Place an amount of Epsom salt on a baking sheet. Place only enough that it forms a thin layer. It doesn't need to be crazy-thin. A quarter of an inch (about half a centimeter) is just fine. Measurements do not need to be exact. Just keep in mind, the deeper the pile, the longer this will take.

Optional Step 2: Bake the Epsom salt

Place the dish/pan in an oven that has been preheated to aprox 375° F (200° C). Again, like the quantity of salt, the temperature doesn't need to be exact. You want it hot enough that the water will come out of the salt. Let the MgSO₄ + 7H₂O bake for an hour, stirring occasionally with a spatula or wooden spoon. If it is a cold day,or you live in a cold climate (or you don't mind the heat), the process can be sped up by leaving the oven door open a bit. Use gloves/pot holders! You will see the appearance of the MgSO₄ + 7H₂O change from somewhat clear crystals to white flakes/powder. When it has all changed to look like white powder, you are done. You have made pure MgSO₄! Allow the product to cool enough that it can be safely handled. Store in an airtight container. Choose a container that leaves as little room between the top of the MgSO₄ and the lid as possible, as the MgSO₄ will happily absorb moisture from the air.

Optional Step 3: Treat the Isopropanol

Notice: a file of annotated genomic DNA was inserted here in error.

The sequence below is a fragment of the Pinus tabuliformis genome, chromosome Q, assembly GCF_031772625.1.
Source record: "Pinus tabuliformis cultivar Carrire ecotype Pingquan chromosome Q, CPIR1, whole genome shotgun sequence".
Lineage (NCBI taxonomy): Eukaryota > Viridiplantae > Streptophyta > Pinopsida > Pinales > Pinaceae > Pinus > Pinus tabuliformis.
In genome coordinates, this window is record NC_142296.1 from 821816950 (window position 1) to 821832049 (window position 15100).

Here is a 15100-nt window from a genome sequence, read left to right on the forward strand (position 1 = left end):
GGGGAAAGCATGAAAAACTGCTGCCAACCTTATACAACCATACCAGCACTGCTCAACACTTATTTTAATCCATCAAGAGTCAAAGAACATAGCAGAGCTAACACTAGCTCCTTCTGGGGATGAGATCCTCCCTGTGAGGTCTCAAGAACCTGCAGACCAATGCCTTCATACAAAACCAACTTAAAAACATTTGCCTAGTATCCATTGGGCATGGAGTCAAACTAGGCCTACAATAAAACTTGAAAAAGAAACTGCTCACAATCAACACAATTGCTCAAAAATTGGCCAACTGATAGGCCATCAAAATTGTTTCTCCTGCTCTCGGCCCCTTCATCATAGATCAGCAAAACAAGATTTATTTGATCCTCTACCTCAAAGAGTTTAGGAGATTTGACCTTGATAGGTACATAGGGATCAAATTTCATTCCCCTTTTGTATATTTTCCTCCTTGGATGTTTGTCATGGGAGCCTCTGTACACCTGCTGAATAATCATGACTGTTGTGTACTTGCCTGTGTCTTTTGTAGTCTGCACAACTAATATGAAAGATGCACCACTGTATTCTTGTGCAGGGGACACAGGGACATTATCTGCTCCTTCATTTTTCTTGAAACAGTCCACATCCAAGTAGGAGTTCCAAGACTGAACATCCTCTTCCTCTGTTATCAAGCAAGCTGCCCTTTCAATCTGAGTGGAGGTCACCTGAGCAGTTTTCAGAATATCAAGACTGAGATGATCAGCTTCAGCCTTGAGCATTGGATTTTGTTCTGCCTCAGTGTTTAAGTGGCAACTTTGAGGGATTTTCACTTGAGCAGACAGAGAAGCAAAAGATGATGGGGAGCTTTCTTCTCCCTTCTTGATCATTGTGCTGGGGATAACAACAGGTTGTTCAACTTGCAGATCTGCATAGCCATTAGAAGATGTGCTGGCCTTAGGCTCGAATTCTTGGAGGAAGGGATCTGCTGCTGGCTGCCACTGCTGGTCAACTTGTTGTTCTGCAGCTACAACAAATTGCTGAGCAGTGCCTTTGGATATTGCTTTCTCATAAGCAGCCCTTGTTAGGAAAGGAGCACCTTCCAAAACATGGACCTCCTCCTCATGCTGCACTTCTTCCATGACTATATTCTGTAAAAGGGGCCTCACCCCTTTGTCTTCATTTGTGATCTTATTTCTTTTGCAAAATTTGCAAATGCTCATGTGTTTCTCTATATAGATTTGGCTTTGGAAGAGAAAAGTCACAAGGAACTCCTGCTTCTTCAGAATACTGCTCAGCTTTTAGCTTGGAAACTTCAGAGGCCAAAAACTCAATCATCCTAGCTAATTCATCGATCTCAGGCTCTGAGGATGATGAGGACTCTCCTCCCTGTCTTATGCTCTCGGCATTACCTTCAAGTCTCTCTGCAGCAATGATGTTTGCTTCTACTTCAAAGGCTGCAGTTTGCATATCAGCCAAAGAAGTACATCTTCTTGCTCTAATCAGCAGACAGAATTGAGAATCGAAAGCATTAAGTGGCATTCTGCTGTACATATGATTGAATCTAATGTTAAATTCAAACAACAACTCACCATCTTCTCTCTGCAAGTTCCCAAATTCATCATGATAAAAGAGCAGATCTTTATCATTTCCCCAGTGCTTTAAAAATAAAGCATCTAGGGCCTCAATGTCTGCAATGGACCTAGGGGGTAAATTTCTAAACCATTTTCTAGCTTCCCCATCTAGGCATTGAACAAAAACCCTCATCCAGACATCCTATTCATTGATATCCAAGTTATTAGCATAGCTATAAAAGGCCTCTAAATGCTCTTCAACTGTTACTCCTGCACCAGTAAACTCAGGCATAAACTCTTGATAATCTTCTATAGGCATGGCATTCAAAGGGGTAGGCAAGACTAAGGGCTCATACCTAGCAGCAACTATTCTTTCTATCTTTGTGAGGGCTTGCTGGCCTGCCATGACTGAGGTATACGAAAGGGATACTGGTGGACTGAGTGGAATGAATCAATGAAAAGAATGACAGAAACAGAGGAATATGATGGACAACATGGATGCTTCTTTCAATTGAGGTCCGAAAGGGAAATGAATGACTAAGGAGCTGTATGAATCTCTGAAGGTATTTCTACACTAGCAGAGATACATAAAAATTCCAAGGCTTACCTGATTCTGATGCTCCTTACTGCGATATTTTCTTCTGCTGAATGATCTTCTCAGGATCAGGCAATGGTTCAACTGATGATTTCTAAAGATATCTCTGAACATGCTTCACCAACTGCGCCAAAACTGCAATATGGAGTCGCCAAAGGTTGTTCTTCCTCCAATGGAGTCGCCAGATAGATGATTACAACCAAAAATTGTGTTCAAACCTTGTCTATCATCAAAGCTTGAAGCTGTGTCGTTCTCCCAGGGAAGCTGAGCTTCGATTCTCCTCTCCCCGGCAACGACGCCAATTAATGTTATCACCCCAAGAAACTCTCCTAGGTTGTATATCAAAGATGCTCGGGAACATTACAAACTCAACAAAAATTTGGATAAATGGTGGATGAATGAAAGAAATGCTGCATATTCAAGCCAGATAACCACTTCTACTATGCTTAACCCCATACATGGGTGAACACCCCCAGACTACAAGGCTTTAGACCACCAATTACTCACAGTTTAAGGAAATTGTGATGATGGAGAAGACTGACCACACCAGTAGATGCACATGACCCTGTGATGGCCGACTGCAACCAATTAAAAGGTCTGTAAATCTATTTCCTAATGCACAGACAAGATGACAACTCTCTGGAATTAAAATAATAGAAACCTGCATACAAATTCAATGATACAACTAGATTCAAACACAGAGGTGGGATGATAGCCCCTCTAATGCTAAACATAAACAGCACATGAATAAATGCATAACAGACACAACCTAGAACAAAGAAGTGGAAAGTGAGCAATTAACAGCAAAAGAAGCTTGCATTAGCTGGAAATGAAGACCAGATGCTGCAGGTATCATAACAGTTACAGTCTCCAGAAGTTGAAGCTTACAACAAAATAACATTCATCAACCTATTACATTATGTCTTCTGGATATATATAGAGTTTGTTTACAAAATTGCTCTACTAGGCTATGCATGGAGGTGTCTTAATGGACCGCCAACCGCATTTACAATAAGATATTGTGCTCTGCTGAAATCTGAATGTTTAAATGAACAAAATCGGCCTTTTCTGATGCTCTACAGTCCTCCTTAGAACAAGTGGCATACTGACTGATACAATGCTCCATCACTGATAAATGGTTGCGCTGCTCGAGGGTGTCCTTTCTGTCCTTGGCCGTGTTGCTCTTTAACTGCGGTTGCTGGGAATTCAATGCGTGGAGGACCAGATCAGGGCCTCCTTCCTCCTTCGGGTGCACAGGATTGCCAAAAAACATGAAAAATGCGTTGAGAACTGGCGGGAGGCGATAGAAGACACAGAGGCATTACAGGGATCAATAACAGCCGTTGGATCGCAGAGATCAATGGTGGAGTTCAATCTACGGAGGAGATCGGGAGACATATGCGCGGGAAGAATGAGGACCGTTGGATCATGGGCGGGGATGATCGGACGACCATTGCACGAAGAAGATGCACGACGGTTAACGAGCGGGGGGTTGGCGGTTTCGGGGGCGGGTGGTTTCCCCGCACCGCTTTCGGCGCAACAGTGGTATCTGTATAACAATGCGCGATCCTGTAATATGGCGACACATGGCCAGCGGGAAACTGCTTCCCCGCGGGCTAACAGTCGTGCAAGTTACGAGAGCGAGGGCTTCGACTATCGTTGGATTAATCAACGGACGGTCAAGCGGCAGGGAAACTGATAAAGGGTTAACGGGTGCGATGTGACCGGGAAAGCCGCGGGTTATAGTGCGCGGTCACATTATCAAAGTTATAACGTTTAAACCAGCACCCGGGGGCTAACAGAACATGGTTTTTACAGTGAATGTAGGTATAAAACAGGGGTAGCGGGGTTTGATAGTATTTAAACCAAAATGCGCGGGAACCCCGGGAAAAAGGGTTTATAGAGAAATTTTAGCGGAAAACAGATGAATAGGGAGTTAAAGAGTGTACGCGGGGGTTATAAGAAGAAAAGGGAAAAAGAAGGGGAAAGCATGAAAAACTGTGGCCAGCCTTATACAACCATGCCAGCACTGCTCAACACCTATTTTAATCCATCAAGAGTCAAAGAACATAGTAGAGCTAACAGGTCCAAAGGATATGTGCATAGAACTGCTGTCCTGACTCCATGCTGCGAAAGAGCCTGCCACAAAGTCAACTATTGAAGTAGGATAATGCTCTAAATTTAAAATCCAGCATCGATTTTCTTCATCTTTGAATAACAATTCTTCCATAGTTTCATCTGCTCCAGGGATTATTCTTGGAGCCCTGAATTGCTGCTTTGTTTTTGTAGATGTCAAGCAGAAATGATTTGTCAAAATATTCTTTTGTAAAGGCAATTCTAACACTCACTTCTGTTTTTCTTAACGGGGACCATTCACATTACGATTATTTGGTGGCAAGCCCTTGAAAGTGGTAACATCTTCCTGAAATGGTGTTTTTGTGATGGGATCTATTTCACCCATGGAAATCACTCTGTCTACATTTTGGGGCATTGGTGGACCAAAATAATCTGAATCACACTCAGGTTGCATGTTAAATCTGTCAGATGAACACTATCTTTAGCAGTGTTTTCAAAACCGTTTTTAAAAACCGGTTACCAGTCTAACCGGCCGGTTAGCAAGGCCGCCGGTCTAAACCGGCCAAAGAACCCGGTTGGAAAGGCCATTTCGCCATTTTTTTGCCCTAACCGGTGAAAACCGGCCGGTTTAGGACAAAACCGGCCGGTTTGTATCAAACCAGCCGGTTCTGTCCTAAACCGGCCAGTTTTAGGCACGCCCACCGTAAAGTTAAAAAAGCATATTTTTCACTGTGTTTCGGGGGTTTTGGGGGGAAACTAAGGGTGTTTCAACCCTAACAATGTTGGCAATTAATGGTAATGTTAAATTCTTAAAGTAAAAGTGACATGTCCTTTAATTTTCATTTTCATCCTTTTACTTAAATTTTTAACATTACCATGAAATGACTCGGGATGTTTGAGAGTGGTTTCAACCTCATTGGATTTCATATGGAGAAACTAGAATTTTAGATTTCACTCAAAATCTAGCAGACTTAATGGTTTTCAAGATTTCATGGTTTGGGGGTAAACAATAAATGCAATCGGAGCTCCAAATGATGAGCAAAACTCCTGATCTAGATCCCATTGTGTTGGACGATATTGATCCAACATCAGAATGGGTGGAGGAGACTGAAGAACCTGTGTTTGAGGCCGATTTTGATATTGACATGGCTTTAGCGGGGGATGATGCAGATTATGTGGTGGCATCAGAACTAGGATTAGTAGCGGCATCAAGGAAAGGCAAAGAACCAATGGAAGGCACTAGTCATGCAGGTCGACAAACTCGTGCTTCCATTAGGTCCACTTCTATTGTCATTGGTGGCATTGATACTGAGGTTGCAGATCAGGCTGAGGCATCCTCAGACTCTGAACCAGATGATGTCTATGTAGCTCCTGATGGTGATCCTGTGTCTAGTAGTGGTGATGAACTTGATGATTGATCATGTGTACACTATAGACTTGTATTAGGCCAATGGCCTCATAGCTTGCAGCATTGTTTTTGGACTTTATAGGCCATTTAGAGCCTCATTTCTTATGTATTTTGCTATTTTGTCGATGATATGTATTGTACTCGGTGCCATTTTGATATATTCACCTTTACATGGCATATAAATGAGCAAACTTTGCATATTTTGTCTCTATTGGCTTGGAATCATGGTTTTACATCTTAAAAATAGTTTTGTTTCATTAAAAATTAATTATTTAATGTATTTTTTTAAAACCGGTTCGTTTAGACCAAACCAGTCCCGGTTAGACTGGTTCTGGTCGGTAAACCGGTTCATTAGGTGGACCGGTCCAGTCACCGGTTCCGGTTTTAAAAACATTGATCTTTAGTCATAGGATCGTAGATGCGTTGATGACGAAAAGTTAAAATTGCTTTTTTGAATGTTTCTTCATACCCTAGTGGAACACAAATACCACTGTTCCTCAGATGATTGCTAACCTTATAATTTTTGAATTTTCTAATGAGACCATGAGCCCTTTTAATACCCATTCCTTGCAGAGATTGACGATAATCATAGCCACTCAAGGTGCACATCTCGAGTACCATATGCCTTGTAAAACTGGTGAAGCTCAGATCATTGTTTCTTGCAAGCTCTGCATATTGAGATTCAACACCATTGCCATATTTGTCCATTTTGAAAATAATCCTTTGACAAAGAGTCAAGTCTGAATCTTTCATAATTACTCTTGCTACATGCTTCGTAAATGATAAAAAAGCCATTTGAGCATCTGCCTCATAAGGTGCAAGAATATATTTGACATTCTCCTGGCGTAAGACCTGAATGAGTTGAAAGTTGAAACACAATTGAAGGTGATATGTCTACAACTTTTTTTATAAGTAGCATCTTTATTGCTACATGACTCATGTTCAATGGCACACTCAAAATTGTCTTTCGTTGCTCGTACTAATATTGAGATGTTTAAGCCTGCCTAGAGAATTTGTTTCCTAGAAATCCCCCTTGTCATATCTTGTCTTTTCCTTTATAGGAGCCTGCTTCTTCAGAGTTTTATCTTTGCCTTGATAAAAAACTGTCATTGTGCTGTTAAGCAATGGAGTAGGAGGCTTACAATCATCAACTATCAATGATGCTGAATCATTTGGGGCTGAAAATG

Pour a quantity of your newly dried MgSO₄ in a jar with you prepared isopropanol. (make sure the MgSO₄ has cooled to room temperature!) Swirl it around for a bit (do not shake) until the MgSO₄ appears to swell. It is absorbing water. Once this happens, pour it through a coffee filter, discard the wet MgSO₄, and repeat until the MgSO₄ no longer swells or looks like it is absorbing water. This isn't an exact science and you'll see how it looks when you do it. You'll be able to get a good idea of when no more water can be removed from the isopropanol in this way.

Keep in mind, the isopropanol is still far from anhydrous. To remove any more water would require the use of molecular sieves which can be bought on Amazon, ebay, science supply websites, etc. and aren't very expensive.

If you are able to buy isopropanol that is 99%, skip straight to using molecular sieves. You cannot salt out the remaining 1% of water using the above method.